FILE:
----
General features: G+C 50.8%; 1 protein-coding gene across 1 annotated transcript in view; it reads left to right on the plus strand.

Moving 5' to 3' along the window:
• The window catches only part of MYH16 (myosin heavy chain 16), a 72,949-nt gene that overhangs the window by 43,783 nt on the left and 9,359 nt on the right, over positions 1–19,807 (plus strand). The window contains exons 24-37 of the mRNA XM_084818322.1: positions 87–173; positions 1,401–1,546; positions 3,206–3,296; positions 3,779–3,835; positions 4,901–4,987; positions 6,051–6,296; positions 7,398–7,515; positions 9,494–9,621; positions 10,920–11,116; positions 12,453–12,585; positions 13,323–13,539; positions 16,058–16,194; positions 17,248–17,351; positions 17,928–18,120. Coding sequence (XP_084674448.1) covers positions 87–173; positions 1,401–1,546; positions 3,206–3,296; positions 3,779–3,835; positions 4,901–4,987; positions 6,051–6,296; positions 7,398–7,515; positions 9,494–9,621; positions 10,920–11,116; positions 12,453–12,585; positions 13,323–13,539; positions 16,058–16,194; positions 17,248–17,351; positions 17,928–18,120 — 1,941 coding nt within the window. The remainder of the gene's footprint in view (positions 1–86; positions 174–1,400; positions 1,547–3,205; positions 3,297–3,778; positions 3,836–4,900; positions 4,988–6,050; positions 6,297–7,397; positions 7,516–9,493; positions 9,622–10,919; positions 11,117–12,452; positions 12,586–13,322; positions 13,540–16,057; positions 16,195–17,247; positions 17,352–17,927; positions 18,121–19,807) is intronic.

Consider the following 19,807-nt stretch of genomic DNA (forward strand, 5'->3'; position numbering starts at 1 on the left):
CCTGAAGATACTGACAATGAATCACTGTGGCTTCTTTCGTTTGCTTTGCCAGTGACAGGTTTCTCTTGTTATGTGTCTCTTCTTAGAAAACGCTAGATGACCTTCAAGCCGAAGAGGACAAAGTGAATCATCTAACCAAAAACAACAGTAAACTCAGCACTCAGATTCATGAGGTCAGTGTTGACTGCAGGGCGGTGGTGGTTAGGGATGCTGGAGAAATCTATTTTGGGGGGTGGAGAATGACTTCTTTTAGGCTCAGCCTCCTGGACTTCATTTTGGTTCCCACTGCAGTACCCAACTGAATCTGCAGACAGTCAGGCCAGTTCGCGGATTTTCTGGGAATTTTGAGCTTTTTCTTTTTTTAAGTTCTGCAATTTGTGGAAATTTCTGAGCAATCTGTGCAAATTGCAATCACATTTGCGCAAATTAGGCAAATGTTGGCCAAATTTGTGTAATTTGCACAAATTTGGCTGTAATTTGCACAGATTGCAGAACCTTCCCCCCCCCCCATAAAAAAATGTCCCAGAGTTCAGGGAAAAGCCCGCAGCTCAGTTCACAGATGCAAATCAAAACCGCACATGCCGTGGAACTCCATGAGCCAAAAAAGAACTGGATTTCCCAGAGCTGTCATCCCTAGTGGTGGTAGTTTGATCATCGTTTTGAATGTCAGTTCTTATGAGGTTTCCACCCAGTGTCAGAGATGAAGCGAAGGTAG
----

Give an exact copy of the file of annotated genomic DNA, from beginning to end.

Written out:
General features: G+C 50.8%; 1 protein-coding gene across 1 annotated transcript in view; it reads left to right on the plus strand.

Moving 5' to 3' along the window:
• The window catches only part of MYH16 (myosin heavy chain 16), a 72,949-nt gene that overhangs the window by 43,783 nt on the left and 9,359 nt on the right, over positions 1–19,807 (plus strand). The window contains exons 24-37 of the mRNA XM_084818322.1: positions 87–173; positions 1,401–1,546; positions 3,206–3,296; positions 3,779–3,835; positions 4,901–4,987; positions 6,051–6,296; positions 7,398–7,515; positions 9,494–9,621; positions 10,920–11,116; positions 12,453–12,585; positions 13,323–13,539; positions 16,058–16,194; positions 17,248–17,351; positions 17,928–18,120. Coding sequence (XP_084674448.1) covers positions 87–173; positions 1,401–1,546; positions 3,206–3,296; positions 3,779–3,835; positions 4,901–4,987; positions 6,051–6,296; positions 7,398–7,515; positions 9,494–9,621; positions 10,920–11,116; positions 12,453–12,585; positions 13,323–13,539; positions 16,058–16,194; positions 17,248–17,351; positions 17,928–18,120 — 1,941 coding nt within the window. The remainder of the gene's footprint in view (positions 1–86; positions 174–1,400; positions 1,547–3,205; positions 3,297–3,778; positions 3,836–4,900; positions 4,988–6,050; positions 6,297–7,397; positions 7,516–9,493; positions 9,622–10,919; positions 11,117–12,452; positions 12,586–13,322; positions 13,540–16,057; positions 16,195–17,247; positions 17,352–17,927; positions 18,121–19,807) is intronic.

Consider the following 19,807-nt stretch of genomic DNA (forward strand, 5'->3'; position numbering starts at 1 on the left):
CCTGAAGATACTGACAATGAATCACTGTGGCTTCTTTCGTTTGCTTTGCCAGTGACAGGTTTCTCTTGTTATGTGTCTCTTCTTAGAAAACGCTAGATGACCTTCAAGCCGAAGAGGACAAAGTGAATCATCTAACCAAAAACAACAGTAAACTCAGCACTCAGATTCATGAGGTCAGTGTTGACTGCAGGGCGGTGGTGGTTAGGGATGCTGGAGAAATCTATTTTGGGGGGTGGAGAATGACTTCTTTTAGGCTCAGCCTCCTGGACTTCATTTTGGTTCCCACTGCAGTACCCAACTGAATCTGCAGACAGTCAGGCCAGTTCGCGGATTTTCTGGGAATTTTGAGCTTTTTCTTTTTTTAAGTTCTGCAATTTGTGGAAATTTCTGAGCAATCTGTGCAAATTGCAATCACATTTGCGCAAATTAGGCAAATGTTGGCCAAATTTGTGTAATTTGCACAAATTTGGCTGTAATTTGCACAGATTGCAGAACCTTCCCCCCCCCCCATAAAAAAATGTCCCAGAGTTCAGGGAAAAGCCCGCAGCTCAGTTCACAGATGCAAATCAAAACCGCACATGCCGTGGAACTCCATGAGCCAAAAAAGAACTGGATTTCCCAGAGCTGTCATCCCTAGTGGTGGTAGTTTGATCATCGTTTTGAATGTCAGTTCTTATGAGGTTTCCACCCAGTGTCAGAGATGAAGCGAAGGTAG